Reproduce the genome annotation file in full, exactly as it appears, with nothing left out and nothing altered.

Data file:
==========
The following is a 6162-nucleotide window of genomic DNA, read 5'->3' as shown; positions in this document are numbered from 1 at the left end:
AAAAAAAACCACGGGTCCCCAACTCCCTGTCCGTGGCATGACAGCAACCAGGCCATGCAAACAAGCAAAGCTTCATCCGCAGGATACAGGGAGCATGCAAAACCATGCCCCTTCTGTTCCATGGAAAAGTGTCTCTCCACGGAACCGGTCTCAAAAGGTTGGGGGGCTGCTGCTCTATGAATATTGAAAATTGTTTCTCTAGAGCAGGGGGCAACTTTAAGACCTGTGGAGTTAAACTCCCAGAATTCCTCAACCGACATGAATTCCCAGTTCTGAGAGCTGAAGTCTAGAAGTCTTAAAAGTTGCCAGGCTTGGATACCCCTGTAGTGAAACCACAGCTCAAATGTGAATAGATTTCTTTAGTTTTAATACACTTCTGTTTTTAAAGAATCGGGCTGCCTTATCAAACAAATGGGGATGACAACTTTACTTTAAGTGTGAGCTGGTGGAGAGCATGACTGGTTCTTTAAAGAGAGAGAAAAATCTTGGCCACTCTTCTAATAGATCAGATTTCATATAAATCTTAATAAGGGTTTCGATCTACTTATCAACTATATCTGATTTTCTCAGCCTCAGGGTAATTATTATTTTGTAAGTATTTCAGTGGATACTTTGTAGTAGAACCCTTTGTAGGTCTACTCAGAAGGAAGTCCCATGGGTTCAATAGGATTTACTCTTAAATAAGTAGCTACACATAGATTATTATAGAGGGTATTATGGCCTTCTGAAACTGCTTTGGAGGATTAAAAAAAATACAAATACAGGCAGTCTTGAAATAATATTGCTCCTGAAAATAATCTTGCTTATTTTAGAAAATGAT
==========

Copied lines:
The following is a 6162-nucleotide window of genomic DNA, read 5'->3' as shown; positions in this document are numbered from 1 at the left end:
AAAAAAAACCACGGGTCCCCAACTCCCTGTCCGTGGCATGACAGCAACCAGGCCATGCAAACAAGCAAAGCTTCATCCGCAGGATACAGGGAGCATGCAAAACCATGCCCCTTCTGTTCCATGGAAAAGTGTCTCTCCACGGAACCGGTCTCAAAAGGTTGGGGGGCTGCTGCTCTATGAATATTGAAAATTGTTTCTCTAGAGCAGGGGGCAACTTTAAGACCTGTGGAGTTAAACTCCCAGAATTCCTCAACCGACATGAATTCCCAGTTCTGAGAGCTGAAGTCTAGAAGTCTTAAAAGTTGCCAGGCTTGGATACCCCTGTAGTGAAACCACAGCTCAAATGTGAATAGATTTCTTTAGTTTTAATACACTTCTGTTTTTAAAGAATCGGGCTGCCTTATCAAACAAATGGGGATGACAACTTTACTTTAAGTGTGAGCTGGTGGAGAGCATGACTGGTTCTTTAAAGAGAGAGAAAAATCTTGGCCACTCTTCTAATAGATCAGATTTCATATAAATCTTAATAAGGGTTTCGATCTACTTATCAACTATATCTGATTTTCTCAGCCTCAGGGTAATTATTATTTTGTAAGTATTTCAGTGGATACTTTGTAGTAGAACCCTTTGTAGGTCTACTCAGAAGGAAGTCCCATGGGTTCAATAGGATTTACTCTTAAATAAGTAGCTACACATAGATTATTATAGAGGGTATTATGGCCTTCTGAAACTGCTTTGGAGGATTAAAAAAAATACAAATACAGGCAGTCTTGAAATAATATTGCTCCTGAAAATAATCTTGCTTATTTTAGAAAATGAT